assessed the income for the year 1963-64 at Rs. 62,021-
00. For the assessment year 1964-65 a return
was filed declaring a net agricultural income of Rs. 25,733-63. No income was
shown from the sale of teak trees. The Agricultural Income tax Officer found
that teak trees had been sold for a lump sum of Rs. 76,500-00 out of which Rs.
43,250-00 had been received in the previous
year 1963-64 and he included the said amount in that year's income. The balance
amount of Rs. 33,250-00 was received in the previous year corresponding to the
assessment year 1964-65. In determining the assessable income for that year
this amount was added to the income which had been returned and after
disallowing certain amount which had been claimed by way of expenses the net
income was determined at Rs. 61,041-00.
The assessee filed appeals before the
Additional Appellate Assistant Commissioner who confirmed the assessment and
dismissed the appeals. Further appeals were taken to the Agricultural Income
tax Tribunal. The Tribunal held that the amount in dispute was agricultural
income and not capital. The expenses which were claimed were also disallowed.
On an application made under S. 60(1) of the Act the following two questions
were referred to the High Court "1. Whether on the facts and in the
circumstances of the case, the receipt from the sale of teak trees for the
purpose of planting the area with rubber is capital in nature and exempt from
Agrl. Income-tax Act.
2. If the answer to the above question is in
the negative, whether the expenses incurred in the prior 537 years for the
purpose of obtaining the said agrl. income is allowable as a deduction from the
sale proceeds of the trees." The High Court did not agree with the
contention of the assesses that the amounts received by sale of the teak trees
constituted capital and were not agricultural income.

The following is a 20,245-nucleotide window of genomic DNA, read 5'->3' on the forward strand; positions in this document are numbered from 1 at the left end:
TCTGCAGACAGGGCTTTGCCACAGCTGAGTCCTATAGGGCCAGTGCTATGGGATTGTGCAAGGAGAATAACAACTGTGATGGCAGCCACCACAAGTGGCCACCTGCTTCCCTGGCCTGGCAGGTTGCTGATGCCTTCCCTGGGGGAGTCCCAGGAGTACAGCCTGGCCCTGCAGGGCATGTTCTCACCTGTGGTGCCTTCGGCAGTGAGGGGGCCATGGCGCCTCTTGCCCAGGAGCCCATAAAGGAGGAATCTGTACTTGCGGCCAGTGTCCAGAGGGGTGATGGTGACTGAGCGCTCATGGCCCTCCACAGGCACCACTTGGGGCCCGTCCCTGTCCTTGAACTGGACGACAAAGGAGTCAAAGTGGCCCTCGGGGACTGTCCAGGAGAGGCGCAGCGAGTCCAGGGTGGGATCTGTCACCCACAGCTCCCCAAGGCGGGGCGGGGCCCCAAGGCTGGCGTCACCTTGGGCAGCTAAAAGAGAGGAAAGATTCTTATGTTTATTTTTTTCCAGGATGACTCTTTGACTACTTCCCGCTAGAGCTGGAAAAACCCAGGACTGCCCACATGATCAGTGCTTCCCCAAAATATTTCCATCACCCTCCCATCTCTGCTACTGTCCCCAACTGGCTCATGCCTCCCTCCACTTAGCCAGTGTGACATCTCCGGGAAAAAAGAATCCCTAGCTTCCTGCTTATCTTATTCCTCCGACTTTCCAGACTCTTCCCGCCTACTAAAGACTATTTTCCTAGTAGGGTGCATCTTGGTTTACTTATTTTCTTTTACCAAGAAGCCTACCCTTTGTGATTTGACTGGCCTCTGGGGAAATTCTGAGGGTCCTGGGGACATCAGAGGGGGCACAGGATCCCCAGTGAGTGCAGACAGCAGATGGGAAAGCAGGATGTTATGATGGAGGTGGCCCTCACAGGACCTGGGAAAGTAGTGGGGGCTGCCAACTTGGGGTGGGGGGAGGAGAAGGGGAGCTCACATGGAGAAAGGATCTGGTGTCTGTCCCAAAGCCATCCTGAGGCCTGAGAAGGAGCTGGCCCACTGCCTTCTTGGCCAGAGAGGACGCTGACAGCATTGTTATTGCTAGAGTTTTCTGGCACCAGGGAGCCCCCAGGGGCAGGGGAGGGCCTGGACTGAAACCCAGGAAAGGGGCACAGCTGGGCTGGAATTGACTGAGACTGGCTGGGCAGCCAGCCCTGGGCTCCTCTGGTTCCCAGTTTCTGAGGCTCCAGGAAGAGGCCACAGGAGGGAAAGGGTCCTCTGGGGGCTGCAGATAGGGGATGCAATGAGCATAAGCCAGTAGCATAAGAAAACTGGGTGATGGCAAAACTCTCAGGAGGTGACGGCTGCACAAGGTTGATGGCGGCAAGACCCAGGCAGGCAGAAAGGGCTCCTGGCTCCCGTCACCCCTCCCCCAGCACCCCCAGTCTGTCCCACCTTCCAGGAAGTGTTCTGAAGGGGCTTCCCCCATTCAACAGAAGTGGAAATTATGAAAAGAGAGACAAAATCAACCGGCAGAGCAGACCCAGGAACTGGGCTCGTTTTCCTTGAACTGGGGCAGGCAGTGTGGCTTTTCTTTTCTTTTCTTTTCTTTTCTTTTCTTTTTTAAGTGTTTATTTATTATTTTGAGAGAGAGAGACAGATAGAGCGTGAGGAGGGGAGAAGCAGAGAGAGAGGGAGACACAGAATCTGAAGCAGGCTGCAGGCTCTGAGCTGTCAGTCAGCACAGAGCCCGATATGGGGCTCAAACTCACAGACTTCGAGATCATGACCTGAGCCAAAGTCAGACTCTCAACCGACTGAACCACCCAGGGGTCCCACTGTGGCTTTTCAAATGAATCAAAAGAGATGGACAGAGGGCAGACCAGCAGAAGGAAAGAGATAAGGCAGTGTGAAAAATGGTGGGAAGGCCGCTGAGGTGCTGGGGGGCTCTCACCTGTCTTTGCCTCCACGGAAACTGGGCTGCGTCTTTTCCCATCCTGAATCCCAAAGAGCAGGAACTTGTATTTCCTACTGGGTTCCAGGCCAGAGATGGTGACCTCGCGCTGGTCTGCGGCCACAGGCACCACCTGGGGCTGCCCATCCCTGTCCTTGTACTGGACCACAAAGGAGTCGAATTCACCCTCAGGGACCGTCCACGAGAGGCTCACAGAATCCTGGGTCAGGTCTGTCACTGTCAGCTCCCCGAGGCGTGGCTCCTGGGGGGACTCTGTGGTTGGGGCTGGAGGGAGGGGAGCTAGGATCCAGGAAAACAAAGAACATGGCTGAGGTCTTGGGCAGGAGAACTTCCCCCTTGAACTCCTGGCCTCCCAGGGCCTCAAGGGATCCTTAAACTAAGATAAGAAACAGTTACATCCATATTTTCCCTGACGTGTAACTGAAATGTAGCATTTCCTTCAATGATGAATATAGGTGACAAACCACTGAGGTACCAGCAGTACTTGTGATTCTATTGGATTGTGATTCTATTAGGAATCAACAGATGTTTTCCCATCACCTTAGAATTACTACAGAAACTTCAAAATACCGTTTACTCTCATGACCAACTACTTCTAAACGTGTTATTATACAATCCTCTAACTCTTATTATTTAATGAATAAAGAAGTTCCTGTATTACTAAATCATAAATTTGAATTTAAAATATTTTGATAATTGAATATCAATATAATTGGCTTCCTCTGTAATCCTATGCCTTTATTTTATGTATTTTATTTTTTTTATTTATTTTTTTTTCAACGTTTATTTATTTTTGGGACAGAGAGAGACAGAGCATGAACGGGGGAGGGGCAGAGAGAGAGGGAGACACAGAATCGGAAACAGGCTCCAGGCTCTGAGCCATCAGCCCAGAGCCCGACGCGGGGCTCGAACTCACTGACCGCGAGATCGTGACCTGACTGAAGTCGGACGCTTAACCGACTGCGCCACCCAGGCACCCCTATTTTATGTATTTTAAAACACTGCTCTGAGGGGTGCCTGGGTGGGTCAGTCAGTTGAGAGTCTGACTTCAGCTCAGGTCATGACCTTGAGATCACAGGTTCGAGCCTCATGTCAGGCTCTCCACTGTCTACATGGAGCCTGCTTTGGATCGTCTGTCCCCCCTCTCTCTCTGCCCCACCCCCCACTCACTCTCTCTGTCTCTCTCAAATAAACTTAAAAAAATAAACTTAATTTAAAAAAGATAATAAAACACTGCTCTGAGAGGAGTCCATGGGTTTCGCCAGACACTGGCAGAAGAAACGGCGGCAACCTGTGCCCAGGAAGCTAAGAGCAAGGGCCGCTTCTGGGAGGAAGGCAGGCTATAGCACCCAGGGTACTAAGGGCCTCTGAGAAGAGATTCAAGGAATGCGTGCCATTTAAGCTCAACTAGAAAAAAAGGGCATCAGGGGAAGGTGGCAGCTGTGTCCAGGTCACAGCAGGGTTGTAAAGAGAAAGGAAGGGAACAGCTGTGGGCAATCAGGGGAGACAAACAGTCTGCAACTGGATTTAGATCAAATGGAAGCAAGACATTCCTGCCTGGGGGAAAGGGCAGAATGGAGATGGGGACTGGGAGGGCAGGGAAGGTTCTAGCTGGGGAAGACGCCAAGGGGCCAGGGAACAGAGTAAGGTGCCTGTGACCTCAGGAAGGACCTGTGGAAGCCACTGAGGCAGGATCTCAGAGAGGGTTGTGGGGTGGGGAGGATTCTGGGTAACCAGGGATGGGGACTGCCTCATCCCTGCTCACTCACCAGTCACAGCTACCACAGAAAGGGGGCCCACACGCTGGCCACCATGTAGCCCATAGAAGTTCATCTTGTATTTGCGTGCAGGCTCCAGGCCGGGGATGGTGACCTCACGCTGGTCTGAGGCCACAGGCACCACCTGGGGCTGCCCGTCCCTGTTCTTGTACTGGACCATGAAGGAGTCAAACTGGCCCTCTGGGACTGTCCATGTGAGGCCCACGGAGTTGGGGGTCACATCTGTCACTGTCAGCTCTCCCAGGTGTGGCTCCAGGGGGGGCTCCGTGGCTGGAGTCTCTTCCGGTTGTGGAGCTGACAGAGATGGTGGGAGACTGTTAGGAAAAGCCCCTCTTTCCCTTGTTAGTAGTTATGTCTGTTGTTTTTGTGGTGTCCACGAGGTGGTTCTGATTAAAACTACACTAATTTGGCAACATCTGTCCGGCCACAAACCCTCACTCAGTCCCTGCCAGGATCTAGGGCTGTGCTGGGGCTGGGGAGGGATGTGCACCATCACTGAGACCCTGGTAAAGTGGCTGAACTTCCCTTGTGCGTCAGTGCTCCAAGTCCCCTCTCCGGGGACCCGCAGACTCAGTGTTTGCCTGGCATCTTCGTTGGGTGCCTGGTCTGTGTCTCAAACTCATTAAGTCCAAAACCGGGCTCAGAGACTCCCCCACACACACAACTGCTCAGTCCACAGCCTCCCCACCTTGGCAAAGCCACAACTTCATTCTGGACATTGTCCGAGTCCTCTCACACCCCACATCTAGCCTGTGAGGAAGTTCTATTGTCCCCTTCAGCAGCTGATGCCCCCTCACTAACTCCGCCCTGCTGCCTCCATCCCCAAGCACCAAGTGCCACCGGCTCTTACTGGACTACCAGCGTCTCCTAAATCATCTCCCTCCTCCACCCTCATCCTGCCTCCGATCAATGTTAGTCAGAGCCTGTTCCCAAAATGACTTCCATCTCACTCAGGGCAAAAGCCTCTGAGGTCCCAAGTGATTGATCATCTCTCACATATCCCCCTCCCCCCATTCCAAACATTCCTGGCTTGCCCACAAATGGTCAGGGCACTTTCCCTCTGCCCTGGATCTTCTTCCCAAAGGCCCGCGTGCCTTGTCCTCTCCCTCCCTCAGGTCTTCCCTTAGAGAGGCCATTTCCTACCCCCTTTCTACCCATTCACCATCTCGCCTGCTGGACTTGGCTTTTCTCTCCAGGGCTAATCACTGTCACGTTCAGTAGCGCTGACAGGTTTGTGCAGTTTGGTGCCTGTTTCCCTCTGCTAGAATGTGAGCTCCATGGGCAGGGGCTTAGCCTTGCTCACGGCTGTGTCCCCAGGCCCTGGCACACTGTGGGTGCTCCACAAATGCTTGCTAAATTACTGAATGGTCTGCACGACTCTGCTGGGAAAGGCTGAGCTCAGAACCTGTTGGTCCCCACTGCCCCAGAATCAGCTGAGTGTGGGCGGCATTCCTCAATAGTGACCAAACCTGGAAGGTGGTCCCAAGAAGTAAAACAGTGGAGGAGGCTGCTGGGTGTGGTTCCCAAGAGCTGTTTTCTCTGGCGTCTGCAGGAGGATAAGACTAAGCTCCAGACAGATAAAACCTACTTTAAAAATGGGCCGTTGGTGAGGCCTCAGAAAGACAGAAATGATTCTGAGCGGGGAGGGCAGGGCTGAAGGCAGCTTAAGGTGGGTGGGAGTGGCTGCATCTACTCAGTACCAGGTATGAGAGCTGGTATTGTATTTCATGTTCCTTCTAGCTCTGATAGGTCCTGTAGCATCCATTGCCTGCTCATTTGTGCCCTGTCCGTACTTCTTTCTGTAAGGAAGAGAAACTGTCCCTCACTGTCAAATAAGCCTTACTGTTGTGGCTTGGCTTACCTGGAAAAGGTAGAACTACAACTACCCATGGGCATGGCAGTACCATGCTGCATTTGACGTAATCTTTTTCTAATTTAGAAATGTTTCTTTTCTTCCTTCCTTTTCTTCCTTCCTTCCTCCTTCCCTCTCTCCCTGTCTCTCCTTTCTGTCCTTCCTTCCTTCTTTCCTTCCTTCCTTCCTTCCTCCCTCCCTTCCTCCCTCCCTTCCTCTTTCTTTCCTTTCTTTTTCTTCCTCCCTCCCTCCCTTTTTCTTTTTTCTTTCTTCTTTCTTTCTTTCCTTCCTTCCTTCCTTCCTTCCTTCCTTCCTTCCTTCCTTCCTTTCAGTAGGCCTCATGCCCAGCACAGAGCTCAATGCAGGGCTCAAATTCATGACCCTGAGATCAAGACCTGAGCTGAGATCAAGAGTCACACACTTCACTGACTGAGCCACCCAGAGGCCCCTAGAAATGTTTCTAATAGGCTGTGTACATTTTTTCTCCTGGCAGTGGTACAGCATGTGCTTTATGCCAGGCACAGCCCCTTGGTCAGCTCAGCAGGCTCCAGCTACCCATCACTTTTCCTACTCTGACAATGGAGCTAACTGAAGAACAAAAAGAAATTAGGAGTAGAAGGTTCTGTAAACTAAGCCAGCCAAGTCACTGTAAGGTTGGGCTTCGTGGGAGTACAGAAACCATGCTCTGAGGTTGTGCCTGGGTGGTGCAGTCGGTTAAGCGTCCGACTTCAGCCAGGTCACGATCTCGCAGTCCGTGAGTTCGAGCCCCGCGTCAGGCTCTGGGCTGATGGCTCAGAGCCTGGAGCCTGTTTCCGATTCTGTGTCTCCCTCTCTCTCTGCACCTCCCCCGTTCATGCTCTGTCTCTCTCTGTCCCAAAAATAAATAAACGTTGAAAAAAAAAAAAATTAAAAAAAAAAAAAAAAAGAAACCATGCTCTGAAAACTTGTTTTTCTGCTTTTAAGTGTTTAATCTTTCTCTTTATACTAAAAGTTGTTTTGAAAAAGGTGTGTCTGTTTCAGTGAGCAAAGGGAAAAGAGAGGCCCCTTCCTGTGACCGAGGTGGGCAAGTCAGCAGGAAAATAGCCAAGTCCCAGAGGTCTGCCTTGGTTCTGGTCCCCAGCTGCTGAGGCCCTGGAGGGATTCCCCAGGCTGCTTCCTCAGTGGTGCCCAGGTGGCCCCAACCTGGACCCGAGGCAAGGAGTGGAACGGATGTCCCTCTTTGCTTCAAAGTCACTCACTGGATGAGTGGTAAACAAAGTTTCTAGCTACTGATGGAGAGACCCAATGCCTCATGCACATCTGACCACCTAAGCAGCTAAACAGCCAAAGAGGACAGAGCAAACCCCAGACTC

Certain amounts were, however, allowed as
deductions by way of expenses for the assessment year 1963-64.
The principal point that has to be determined
is whether the sale proceeds of the teak trees constituted capital or revenue.
It appears to have been common ground before the High Court that the assessee
planted the teak trees sometime in the year 1946-47. The form of the question
itself showed 'that the trees were cut and completely removed from the land
together with their roots for the purpose planting rubber. There was no
question of any further regeneration or growth of the trees which had been cut
and removed. In other words there was no possibility of recurring income from
these trees. In V. Venugopala Verma Rajah v. Commissioner of Income tax
Kerala(1) the question before this Court was whether trees which had not been
removed with the roots and the stumps of which had been allowed to remain in
the land was in the nature of income. This is what was observed in that case
"Where the trunks are cut so that the stumps remain intact and capable of'
regeneration, receipts from sale of the trunks would be in the nature of
income. It is true that the tree is a part of the land. But by selling a part